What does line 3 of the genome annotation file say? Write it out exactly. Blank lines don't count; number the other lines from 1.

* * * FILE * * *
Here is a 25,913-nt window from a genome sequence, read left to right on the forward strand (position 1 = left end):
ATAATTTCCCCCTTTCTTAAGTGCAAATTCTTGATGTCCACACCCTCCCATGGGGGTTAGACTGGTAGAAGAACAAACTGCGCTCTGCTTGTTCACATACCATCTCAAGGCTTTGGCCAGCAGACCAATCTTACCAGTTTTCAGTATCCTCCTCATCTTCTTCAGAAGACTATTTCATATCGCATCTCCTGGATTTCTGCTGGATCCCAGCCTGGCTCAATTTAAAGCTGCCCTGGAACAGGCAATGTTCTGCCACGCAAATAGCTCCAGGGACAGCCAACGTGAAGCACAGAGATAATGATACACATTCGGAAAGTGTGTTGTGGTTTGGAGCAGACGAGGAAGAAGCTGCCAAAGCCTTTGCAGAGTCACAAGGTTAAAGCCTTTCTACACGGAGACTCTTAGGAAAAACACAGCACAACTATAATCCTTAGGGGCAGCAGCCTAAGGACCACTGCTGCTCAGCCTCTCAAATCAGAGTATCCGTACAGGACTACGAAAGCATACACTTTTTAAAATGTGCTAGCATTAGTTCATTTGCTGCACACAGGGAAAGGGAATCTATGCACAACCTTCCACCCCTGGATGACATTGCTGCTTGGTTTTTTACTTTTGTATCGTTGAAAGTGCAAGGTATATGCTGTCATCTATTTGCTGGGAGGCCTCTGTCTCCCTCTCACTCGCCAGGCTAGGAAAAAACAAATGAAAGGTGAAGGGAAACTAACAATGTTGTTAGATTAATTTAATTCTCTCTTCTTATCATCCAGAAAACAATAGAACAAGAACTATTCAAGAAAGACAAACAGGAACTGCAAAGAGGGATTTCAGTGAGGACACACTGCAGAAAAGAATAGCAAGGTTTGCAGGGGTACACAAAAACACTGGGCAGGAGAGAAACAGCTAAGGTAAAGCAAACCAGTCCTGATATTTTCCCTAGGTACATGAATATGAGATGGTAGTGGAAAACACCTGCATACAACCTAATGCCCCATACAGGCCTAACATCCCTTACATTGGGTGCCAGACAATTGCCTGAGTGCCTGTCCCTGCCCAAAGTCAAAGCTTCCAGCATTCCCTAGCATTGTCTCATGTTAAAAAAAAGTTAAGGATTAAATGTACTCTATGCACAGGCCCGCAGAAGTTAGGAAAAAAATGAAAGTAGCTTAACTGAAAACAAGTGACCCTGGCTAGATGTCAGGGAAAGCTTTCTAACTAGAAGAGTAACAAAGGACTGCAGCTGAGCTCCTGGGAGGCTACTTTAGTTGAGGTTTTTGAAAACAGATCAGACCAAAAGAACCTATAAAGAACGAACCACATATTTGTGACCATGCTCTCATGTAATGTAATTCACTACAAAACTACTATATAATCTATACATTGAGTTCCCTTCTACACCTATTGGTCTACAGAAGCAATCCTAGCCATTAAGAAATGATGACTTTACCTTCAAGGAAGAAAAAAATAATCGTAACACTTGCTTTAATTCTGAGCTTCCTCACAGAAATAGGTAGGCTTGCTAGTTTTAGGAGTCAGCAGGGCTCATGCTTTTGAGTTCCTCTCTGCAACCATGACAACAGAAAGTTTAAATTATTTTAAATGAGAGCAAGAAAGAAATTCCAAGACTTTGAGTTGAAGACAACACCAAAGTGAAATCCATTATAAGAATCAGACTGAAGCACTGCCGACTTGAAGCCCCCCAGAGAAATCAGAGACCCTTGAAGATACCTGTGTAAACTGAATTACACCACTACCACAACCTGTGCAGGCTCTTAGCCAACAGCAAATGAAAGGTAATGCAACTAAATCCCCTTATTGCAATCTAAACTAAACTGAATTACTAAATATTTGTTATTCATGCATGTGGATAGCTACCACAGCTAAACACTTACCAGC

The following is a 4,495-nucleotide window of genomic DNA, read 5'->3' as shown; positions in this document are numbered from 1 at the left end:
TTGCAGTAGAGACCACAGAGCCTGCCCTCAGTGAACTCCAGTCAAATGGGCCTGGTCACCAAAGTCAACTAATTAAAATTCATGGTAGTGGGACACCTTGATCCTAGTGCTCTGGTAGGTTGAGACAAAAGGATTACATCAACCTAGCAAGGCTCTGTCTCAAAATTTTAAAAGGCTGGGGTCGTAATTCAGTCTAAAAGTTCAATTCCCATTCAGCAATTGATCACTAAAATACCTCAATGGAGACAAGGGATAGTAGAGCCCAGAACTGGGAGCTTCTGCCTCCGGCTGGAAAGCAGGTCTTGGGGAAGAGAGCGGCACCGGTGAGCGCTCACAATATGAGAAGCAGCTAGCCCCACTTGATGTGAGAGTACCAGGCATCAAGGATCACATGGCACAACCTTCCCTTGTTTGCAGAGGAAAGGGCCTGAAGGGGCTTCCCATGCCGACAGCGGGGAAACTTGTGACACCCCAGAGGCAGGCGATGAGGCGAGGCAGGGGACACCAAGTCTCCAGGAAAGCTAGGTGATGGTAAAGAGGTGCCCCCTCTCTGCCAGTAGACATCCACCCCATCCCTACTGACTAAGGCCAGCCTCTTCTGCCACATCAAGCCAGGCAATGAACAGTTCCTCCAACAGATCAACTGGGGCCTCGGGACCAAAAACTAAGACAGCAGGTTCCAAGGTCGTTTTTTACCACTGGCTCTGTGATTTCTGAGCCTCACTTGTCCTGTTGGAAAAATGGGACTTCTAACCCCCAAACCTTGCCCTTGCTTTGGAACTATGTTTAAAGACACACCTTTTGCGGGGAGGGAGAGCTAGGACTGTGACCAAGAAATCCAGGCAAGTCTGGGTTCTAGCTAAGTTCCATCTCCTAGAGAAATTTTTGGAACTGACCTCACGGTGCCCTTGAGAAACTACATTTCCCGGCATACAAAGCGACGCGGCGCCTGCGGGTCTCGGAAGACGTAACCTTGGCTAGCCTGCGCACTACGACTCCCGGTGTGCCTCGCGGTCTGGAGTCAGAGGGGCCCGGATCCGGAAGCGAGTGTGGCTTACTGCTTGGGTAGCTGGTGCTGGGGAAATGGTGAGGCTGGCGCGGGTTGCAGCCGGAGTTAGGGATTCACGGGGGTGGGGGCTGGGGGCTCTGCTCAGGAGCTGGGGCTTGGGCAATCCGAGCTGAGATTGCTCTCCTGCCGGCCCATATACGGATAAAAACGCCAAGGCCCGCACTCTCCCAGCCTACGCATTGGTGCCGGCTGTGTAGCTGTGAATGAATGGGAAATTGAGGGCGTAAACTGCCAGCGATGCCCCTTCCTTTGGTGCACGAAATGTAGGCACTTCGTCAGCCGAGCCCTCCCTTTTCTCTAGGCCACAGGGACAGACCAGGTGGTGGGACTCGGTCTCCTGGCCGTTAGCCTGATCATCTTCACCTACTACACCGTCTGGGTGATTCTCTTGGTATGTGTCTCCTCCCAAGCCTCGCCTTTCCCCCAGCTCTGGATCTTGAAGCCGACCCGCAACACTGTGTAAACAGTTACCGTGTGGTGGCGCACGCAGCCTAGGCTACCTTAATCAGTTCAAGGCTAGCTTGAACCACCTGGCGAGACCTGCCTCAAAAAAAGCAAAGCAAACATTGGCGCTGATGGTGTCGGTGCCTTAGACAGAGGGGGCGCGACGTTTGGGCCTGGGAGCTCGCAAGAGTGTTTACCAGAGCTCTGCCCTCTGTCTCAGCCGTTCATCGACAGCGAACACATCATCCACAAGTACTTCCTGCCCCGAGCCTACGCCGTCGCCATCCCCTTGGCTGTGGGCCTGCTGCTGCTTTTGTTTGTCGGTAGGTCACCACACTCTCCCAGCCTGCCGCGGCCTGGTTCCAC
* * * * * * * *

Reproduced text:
The following is a 4,495-nucleotide window of genomic DNA, read 5'->3' as shown; positions in this document are numbered from 1 at the left end: